Child labor can be defined as, work for children which harms or exploits them in some ways like- physically, mentally, morally, or by blocking access to education.
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Laws of child labor in the United States
The United States has adopted numerous statutes and rules regulating the employment of minors, called child labor laws. According to the United States Department of Labor, child labor affects those under the age of 18 in a variety of occupations.
The National Child Labor Committee, an organization dedicated to the abolition of all child labor, was constructed in 1904. It managed to pass one law, which was struck down by Supreme Court two years later for violating a child’s right to contract his work. In 1924 Congress attempted to pass a constitutional amendment that would authorize a national child labor law. This measure was stopped, and the bill was eventually dropped. It took the great depression to stop child labor all around the nation; adults had become so desperate for jobs that they would work for the same wage.
Minimum age according to law
A child under the age of 14 may not be employed, except as:
- A newspaper carrier (should not below 11 years of age)
- In agriculture (should not below 12 years of age with parent consent)
- An actor, actress, or model;
The law attitude of child labor
In the United States, the first child labor law was passed by Massachusetts in 1836; it required that children should spend more than three months in the school that was employed in manufacturing and were under the age of 15. Most states had some law regulating child labor, by the end of the 19th century but the scope was limited.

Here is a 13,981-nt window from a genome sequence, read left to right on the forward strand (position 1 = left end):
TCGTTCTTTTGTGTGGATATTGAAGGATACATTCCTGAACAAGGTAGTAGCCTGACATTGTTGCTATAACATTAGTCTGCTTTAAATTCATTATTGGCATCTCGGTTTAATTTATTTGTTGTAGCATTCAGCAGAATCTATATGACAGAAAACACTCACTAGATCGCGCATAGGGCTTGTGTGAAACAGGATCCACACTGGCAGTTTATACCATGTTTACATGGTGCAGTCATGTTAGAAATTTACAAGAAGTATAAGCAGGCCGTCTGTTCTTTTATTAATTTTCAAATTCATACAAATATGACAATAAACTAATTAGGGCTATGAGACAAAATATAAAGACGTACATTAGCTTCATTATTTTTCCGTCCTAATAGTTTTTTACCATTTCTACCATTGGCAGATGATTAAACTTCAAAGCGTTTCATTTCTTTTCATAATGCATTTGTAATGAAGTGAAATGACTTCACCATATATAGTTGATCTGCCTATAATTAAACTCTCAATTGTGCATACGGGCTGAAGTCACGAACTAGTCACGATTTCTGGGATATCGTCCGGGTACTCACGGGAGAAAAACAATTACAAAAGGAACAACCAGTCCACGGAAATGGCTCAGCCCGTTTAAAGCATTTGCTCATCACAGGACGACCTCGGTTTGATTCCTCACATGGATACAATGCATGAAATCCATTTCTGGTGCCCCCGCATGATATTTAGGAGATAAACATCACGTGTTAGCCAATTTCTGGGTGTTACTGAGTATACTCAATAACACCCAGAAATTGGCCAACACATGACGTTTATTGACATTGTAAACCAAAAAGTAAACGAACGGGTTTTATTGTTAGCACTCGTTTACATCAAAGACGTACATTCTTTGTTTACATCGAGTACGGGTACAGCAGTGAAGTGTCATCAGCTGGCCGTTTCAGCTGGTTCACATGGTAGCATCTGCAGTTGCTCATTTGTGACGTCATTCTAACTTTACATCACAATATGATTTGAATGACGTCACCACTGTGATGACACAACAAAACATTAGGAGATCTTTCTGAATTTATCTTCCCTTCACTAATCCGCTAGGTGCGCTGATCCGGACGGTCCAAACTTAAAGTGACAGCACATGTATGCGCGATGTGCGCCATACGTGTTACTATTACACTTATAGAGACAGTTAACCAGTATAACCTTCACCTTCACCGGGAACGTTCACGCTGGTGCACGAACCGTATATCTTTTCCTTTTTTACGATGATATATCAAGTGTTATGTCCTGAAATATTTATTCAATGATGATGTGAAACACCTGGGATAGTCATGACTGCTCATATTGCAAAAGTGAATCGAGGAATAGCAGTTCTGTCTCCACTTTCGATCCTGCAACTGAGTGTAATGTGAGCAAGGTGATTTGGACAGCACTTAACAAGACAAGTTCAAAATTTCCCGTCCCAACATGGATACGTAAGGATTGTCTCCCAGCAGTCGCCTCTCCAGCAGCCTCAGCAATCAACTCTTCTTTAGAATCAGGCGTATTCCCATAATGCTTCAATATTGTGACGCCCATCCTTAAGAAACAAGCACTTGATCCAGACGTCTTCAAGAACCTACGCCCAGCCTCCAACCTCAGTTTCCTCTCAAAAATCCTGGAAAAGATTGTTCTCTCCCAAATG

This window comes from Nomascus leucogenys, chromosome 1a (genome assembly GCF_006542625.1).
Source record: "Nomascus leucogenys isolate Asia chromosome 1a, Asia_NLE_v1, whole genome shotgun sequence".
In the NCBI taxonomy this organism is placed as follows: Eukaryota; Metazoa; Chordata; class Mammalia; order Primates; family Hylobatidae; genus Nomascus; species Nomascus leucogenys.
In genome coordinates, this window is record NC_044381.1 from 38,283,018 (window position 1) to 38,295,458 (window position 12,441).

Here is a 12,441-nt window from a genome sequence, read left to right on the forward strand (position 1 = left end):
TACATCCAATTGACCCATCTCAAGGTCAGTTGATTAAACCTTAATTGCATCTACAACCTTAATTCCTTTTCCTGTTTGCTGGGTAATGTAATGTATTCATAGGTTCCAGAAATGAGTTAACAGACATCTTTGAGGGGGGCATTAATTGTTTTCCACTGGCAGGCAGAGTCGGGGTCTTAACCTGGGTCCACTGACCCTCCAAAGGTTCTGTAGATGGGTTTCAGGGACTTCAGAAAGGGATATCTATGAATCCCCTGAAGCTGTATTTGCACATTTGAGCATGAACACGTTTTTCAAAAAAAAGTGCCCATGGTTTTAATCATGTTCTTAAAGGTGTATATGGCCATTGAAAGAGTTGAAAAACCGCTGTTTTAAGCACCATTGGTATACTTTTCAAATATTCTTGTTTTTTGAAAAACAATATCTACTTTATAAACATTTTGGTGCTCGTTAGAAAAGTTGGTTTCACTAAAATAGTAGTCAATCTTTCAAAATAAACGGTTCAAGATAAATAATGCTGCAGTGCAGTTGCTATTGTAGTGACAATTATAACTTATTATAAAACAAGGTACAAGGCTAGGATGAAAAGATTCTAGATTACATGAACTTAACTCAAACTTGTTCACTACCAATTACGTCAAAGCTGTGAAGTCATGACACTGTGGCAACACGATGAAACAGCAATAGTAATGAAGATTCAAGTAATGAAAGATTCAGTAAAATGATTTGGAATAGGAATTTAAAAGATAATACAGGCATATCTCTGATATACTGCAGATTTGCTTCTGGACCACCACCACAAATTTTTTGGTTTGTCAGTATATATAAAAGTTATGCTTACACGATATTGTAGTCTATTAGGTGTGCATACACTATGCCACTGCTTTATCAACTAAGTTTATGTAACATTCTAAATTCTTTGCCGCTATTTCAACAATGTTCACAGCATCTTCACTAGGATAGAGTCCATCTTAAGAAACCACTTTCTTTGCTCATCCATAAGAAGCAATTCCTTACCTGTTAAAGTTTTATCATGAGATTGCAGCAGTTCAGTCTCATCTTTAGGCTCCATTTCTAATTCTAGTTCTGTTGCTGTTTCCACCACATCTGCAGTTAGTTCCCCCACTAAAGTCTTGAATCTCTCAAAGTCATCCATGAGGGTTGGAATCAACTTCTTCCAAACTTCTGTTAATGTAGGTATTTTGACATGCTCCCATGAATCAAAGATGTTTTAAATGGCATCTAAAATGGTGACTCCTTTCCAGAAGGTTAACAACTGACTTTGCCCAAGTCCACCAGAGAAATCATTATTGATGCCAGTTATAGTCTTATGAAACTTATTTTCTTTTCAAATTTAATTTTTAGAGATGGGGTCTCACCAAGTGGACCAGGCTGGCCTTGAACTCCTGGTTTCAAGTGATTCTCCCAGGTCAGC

The law attitude of child labor began changing in the early 1900s, in part as a moral issue, but also due to changes in the U.S. Economy. By 1913, all but nine states had fixed 14 years as the minimum age for factory work.
Nationally, Congress tried many times in the 1910s and 1920s to regulate child labor but was blocked by the Supreme Court, which at the time interpreted the Constitution as against federal interference in the free market. The first federal child labor law, which barred from interstate commerce any goods made by factories employing children under 14 years of age or employing children between 14 and 16 for more than eight hours a day, six days a week, or at night, was struck down as unconstitutional in 1918. The second child labor law was stuck down in 1922.
Reformers even sought to amend the Constitution to permit federal regulation of child labor. Congress approved the amendment in 1924 and sent it to the states for approval, where it was rejected. By 1925, only four states had approved the amendment, 34 had rejected it.
In the end, it got a new life by FDR’s New deal and his court-packing plan, the Supreme Court began approving a broader interpretation of the federal government’s commerce power, and Congress could pass a law regulating the market, including child labor. The Fair Labor Standards Act became law in 1938 and established a minimum age of 16 years for non-agricultural employment, with some provision for 14 and 15-year-old under certain conditions.